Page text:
Senate Passes Massive Infrastructure Bill
The U.S. Senate recently passed the Infrastructure Investment & Jobs Act (“IIJA”), clearing a major hurdle for the $1 trillion measure, which would be used for federal highway, bridge, and public transportation improvements. Investment for highway programs totals 35% ($347.8B) of this bill, which will be a 24% increase from the current year to the first year of the IIJA.
Project delivery and process improvement plays a major role in IIJA. The bill enacts into law former President Donald Trump’s “One Federal Decision” Executive Order, which: 1) consolidates all permitting decisions for major infrastructure projects into one single environmental document with a schedule set by the federal “lead” agency; and 2) finalizes the environmental review process with an average time of two years, and it completes all authorization decisions for a major project within 90 days of issuance.
This legislation requires an annual report detailing progress made on improving project delivery, such as savings and identification of problem areas. Additionally, it decreases delays for projects already in an existing right of way and projects using limited federal funds, which is accomplished by setting deadlines for permit approvals.
There is further investment into “Buy America”, an initiative that requires products be made in the U.S., by expanding its mandate to cover construction materials. IIJA also allows state or local agencies to implement hiring preferences, mandates that the Department of Transportation (“DOT”) provide diversity reports, and directs the DOT to formulate a model plan for agencies regarding employment diversity.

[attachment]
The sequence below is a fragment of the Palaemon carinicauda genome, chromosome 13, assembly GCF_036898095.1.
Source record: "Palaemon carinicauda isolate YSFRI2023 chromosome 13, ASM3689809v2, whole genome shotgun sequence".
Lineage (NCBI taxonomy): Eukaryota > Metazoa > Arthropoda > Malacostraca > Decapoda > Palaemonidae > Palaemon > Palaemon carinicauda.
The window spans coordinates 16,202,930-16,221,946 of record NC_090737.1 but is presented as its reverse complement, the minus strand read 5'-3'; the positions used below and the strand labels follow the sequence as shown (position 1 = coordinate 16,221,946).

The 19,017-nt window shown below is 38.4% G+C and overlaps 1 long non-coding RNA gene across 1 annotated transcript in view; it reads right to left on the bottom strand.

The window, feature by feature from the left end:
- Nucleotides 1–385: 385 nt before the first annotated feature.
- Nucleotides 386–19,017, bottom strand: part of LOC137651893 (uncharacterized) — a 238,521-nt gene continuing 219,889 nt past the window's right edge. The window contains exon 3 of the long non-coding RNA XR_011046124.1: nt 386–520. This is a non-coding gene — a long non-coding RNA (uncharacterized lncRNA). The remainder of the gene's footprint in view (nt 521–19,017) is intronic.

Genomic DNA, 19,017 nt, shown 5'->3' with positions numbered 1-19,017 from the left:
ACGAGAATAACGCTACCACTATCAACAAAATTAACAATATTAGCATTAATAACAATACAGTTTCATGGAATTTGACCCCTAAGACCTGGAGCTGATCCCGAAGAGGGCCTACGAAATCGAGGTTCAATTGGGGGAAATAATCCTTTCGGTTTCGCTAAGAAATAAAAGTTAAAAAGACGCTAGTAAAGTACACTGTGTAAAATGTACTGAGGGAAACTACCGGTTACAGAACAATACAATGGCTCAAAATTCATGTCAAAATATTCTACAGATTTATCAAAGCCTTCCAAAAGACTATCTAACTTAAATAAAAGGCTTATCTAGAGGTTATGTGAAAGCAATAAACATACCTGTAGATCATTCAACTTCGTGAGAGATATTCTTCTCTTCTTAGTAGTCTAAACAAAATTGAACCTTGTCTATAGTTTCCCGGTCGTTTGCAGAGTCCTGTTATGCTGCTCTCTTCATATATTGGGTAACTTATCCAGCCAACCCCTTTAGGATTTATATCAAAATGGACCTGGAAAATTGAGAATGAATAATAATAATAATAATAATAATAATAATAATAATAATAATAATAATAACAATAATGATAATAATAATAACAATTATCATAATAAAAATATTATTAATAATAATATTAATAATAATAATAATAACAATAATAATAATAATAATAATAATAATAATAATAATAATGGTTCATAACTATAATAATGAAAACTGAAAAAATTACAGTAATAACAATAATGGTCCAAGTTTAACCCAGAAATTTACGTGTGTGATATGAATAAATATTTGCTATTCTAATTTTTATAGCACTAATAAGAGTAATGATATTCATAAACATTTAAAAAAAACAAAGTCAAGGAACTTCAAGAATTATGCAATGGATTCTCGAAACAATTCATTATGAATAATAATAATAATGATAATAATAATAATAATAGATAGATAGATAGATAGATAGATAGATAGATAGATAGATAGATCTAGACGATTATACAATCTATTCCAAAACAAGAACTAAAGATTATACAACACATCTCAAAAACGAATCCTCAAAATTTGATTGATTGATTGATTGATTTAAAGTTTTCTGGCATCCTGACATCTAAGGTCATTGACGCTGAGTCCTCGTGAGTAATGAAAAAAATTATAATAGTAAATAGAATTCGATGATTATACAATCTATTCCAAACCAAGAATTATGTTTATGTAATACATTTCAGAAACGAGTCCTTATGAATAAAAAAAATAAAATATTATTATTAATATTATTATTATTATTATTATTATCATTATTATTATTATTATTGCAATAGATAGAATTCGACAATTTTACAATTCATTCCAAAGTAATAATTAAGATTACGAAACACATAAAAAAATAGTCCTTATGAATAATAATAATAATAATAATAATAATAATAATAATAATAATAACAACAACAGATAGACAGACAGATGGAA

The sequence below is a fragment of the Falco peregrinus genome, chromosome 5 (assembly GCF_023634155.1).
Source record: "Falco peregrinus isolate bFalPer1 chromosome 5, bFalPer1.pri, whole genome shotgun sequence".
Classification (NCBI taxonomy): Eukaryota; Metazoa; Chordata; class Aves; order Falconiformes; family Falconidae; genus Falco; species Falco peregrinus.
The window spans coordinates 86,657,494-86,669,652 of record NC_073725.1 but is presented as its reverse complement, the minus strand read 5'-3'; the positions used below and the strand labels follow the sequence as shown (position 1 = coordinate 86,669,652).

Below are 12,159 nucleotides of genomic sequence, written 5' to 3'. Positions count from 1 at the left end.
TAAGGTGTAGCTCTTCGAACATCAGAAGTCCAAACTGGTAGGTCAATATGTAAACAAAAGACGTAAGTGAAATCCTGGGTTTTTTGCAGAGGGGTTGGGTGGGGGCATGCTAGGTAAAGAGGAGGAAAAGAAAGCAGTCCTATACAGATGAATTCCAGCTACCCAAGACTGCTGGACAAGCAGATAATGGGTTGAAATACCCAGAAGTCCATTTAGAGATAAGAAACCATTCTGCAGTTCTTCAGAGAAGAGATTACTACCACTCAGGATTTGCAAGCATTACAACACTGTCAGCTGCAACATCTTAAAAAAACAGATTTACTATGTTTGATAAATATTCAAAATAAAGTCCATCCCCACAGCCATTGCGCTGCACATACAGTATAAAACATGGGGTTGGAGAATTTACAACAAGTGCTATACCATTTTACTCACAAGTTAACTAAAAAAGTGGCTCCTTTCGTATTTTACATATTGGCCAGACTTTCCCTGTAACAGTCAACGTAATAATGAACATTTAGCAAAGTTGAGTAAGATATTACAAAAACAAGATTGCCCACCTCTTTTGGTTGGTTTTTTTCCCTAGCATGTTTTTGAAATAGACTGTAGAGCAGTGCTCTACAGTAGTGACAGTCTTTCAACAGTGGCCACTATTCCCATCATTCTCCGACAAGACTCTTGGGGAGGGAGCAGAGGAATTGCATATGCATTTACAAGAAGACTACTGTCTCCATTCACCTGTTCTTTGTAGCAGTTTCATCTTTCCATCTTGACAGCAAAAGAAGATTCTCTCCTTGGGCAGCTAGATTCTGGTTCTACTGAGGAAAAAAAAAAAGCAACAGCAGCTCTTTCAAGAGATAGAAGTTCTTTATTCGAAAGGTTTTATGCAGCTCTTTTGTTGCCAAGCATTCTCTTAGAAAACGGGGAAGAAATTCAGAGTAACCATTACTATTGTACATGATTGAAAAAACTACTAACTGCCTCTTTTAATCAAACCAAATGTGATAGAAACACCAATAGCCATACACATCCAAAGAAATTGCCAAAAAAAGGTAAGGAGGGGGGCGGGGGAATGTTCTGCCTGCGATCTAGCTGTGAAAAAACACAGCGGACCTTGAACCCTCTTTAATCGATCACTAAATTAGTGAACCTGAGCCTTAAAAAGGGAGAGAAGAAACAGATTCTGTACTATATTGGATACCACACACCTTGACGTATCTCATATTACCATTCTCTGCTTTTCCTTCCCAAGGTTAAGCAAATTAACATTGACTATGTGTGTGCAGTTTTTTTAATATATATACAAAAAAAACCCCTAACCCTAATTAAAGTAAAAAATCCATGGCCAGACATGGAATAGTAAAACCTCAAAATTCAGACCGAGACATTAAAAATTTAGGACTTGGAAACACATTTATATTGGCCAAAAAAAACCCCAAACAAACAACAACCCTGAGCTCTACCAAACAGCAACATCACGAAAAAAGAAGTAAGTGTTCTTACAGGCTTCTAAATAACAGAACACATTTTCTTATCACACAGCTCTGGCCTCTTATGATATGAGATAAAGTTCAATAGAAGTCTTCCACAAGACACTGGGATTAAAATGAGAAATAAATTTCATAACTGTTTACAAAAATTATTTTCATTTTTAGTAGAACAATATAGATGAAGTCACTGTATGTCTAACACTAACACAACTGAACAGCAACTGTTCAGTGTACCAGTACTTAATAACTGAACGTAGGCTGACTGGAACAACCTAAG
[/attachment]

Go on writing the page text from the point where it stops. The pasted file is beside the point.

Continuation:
Roughly 10% ($91.2B) of the IIJA is distributed to public transportation. Its core programs will be primarily invested into bus grants, station improvements, light-rail, and other capital-intensive transit projects. 2.5% is directed to aviation, including improvement for runways, taxiways, and other non-terminal upgrades. Less than 2% is dedicated to multi-model grants, which involve surface transportation, safety plans, waterway passages, and intelligent transportation systems. Funding will also go to freight and passenger rail improvements, pipeline and hazardous materials programs, highway and commercial vehicle safety programs, port and waterway investments, clean energy and grid enhancements, broadband improvements, and clean drinking water investments.
To make the bill “paid for,” negotiators of the IIJA put together a list of various offsets from throughout the government. Senate negotiators have mentioned offsets, including unused COVID-19 emergency funding, tax revenue return, leftover unemployment insurance, cracking down on cryptocurrency tax avoidance, and selling oil from the strategic petroleum reserve.
Once the bill leaves the Senate, the IIJA will be put before the House of Representatives, where it is expected to be passed into law.
For further assistance or information relating to changes through the IIJA, please contact the attorneys at Rock Fusco & Connelly, LLC.